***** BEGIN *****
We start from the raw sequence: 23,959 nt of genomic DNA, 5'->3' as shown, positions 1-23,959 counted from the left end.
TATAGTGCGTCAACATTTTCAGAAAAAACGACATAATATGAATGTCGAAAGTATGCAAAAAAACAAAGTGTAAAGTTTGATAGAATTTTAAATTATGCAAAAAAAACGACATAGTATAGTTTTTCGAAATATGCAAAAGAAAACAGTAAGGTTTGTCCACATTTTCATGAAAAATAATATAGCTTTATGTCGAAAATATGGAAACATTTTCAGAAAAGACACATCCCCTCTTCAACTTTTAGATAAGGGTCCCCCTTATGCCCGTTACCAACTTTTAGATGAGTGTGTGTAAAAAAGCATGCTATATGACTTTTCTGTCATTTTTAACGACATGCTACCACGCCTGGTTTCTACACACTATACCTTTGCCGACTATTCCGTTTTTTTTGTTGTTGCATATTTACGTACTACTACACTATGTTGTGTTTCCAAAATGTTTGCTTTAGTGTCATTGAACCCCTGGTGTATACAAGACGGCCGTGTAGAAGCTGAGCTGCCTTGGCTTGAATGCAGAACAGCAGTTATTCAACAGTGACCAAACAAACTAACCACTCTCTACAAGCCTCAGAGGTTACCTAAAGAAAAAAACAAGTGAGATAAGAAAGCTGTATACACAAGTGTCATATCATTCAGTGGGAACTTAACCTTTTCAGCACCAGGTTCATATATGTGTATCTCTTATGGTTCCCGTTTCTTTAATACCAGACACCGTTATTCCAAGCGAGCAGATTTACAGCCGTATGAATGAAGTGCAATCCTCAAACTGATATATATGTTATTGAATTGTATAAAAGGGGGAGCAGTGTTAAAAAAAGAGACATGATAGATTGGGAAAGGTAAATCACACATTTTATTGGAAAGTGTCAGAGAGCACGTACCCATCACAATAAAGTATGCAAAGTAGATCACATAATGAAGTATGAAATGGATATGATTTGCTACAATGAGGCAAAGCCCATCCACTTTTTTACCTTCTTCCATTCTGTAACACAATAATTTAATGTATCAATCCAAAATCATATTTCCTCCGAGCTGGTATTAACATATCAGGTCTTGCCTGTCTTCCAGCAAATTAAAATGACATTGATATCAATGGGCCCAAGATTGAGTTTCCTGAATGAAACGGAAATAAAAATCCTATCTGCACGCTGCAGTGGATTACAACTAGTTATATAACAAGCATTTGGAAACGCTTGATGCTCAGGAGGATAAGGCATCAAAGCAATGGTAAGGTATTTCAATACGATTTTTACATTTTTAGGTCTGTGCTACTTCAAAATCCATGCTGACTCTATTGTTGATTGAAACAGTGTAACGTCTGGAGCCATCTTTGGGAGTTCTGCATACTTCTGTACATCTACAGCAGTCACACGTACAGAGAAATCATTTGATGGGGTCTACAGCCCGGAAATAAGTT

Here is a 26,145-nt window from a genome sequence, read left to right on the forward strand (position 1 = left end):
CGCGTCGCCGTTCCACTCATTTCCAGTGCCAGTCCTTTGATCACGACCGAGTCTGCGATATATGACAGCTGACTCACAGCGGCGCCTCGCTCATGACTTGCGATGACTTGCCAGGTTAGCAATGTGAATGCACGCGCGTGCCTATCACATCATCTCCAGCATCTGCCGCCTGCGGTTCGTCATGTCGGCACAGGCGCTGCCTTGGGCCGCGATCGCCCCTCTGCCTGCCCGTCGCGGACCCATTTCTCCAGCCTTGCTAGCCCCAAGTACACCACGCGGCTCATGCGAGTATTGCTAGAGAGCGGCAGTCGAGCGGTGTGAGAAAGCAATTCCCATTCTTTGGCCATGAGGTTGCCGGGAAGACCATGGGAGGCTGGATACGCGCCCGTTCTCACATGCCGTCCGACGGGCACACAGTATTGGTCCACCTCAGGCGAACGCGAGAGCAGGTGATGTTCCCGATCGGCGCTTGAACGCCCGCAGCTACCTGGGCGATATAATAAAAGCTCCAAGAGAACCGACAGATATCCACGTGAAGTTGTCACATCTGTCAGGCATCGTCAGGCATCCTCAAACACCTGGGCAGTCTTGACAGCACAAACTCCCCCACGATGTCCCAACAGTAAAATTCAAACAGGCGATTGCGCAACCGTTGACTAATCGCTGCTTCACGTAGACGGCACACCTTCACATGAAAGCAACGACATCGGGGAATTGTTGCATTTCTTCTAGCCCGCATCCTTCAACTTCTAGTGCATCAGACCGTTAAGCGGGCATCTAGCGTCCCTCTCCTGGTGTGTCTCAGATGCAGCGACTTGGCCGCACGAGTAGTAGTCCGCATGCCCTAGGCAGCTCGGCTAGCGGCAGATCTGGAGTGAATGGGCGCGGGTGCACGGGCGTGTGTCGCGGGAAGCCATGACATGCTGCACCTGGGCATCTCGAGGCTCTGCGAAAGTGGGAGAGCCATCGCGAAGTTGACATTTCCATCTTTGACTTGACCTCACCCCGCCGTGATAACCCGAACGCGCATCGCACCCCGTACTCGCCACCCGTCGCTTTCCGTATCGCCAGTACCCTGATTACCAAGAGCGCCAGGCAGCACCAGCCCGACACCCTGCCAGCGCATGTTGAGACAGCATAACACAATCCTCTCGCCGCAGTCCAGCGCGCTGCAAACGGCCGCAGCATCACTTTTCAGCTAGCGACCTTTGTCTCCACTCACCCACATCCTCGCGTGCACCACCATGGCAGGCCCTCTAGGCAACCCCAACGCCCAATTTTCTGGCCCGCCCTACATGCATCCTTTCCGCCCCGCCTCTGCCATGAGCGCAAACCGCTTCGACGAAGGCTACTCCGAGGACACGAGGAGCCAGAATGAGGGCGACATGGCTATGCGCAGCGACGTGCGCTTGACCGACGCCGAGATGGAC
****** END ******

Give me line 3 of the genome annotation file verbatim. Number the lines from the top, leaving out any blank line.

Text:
Here is a 26,145-nt window from a genome sequence, read left to right on the forward strand (position 1 = left end):